More on this: Space’s military future

China’s anti-satellite test in 2007 is a case in point. The 2007 test, as well as the ones that were conducted subsequently under the garb of missile defence tests, have created new debates in countries such as India and Japan as to how they must respond in order to protect their own interests in space and create an effective deterrence. Clearly, the geopolitical tensions in the terrestrial world have managed to infect the sanctity of one of the global commons.

China’s longer-term plans for outer space have also raised concerns. China’s human space activities have remained an integral part of its goal to construct and operate a space station in low earth orbit by 2024, by which time it could be the only operating space station. Unless the partners in the International Space Station (ISS) are able to find a financially sustainable option, the ISS could be winding down by this time.

After dismissing the utility of inter-planetary or human spaceflight missions for decades, India has decided to join in too. For years, India had remained hesitant about human spaceflight programs, arguing that there are no major spin-offs in technological terms. The decision by the Indian government in August to have a manned mission by 2022 is a partial reflection of the competition in Asia.

Inter-planetary missions were similarly not a big priority for India, but again New Delhi is mindful of the need to undertake such missions to demonstrate its own advancing space prowess. Such demonstrations have implications for both security and the global commercial space market. A similar trajectory can also be seen in Japan, where a purely civilian space program is shifting gears towards a more military orientation.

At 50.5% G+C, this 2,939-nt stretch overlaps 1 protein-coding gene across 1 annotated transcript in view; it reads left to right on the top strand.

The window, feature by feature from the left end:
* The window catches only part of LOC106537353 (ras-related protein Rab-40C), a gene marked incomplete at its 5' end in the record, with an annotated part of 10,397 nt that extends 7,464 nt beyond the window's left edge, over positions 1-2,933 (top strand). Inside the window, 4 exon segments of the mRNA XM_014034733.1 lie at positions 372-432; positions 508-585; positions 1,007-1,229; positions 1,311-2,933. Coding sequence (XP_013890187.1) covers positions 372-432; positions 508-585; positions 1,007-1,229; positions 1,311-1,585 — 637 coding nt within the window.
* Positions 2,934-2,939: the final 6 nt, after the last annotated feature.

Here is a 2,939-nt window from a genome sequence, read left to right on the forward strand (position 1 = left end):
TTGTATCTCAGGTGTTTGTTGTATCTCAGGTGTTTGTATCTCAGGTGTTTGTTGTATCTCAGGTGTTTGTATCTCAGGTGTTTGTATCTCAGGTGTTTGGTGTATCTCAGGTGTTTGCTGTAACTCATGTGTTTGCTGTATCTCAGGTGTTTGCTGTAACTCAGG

More on this: China’s space goals

The 20th century saw outer space competition play out between the two superpowers of the day, the US and the USSR. Today, space technology and programs are more spread out, with over 60 players including non-state, private commercial players.

While the participation of the private sector in space is still largely a Western phenomenon, there are many private space firms beginning to develop in China, India and Japan as well. The entry of commercial actors has driven innovation, making access to space a lot cheaper and more competitive.

These are important developments, yet what has had the most significant impact in driving space-related competition is the shift in the global balance of power. The international power struggle has had a deleterious impact on the governance of this particular global commons.

The trend towards developing counter-space capabilities is particularly worrying, and it’s a trend that is quite evident in Asia. The fact that Asia has some of the fastest growing economies also means higher military spending, including for military outer-space programs. On top of this, the seemingly unending sovereignty and territorial disputes make it difficult to generate better collaboration on even unrelated issues, such as writing the rules of the road in outer space.

Ultimately, while all powers would possibly benefit from greater cooperation in outer space, the prospects appear dim.